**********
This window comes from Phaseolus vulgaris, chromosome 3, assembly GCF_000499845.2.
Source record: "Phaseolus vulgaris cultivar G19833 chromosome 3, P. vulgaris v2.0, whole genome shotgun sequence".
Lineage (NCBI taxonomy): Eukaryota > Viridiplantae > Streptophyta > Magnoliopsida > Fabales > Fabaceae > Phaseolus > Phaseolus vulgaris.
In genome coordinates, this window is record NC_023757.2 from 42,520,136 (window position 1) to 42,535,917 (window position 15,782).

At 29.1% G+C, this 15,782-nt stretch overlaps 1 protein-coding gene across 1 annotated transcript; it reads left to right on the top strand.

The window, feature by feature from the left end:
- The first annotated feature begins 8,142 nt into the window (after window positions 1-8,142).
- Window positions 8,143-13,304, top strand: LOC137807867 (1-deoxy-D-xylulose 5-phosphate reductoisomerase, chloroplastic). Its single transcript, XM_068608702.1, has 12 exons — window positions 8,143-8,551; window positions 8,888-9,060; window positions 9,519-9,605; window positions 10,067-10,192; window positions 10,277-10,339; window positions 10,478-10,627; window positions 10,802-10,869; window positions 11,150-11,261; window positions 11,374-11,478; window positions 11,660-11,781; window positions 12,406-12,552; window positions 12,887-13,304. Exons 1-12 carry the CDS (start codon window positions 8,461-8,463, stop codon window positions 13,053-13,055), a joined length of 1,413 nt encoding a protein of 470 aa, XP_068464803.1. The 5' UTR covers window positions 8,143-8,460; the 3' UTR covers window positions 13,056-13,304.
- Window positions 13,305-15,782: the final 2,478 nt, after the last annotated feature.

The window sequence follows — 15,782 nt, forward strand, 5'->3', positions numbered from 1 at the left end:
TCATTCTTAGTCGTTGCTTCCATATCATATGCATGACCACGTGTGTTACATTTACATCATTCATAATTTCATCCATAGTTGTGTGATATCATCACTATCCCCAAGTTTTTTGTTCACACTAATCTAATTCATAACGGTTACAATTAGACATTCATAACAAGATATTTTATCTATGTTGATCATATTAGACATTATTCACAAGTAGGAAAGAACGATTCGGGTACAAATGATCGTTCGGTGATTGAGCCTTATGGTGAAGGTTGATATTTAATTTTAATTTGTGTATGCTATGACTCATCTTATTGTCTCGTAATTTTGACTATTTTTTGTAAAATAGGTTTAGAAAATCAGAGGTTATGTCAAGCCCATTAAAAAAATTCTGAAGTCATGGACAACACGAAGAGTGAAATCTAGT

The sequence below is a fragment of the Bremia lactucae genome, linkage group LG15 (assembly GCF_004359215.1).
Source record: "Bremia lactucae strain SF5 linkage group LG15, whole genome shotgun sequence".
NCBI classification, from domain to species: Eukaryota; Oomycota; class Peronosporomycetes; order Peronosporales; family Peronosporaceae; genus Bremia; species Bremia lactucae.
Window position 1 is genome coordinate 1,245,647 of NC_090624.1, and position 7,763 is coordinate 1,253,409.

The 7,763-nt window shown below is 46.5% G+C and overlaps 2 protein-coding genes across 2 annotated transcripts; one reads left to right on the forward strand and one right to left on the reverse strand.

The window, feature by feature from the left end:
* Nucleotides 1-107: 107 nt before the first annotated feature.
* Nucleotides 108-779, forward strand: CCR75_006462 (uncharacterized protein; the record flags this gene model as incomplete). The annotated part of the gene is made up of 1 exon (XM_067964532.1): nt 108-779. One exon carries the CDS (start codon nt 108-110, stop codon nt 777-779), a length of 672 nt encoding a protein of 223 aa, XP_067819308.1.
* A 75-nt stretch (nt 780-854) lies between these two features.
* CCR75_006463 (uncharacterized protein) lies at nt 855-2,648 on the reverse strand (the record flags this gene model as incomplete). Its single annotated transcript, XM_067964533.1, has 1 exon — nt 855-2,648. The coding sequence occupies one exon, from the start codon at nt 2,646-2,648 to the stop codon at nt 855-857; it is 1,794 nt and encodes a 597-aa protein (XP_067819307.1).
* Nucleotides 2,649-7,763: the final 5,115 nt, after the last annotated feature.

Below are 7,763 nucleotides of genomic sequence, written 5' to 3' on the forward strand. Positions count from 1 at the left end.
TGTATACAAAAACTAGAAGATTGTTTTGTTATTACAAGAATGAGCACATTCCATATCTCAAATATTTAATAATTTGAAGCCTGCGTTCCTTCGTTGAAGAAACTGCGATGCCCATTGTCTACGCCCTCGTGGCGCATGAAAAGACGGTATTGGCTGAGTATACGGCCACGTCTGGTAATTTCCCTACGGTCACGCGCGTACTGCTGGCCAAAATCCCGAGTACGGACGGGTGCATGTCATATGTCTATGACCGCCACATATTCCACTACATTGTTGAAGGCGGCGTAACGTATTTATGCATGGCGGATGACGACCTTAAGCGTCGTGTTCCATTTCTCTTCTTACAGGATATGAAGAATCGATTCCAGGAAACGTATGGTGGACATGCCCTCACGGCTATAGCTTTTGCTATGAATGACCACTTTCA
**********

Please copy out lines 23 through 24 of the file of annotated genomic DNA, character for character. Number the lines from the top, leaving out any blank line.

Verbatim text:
Below are 7,763 nucleotides of genomic sequence, written 5' to 3' on the forward strand. Positions count from 1 at the left end.
TGTATACAAAAACTAGAAGATTGTTTTGTTATTACAAGAATGAGCACATTCCATATCTCAAATATTTAATAATTTGAAGCCTGCGTTCCTTCGTTGAAGAAACTGCGATGCCCATTGTCTACGCCCTCGTGGCGCATGAAAAGACGGTATTGGCTGAGTATACGGCCACGTCTGGTAATTTCCCTACGGTCACGCGCGTACTGCTGGCCAAAATCCCGAGTACGGACGGGTGCATGTCATATGTCTATGACCGCCACATATTCCACTACATTGTTGAAGGCGGCGTAACGTATTTATGCATGGCGGATGACGACCTTAAGCGTCGTGTTCCATTTCTCTTCTTACAGGATATGAAGAATCGATTCCAGGAAACGTATGGTGGACATGCCCTCACGGCTATAGCTTTTGCTATGAATGACCACTTTCA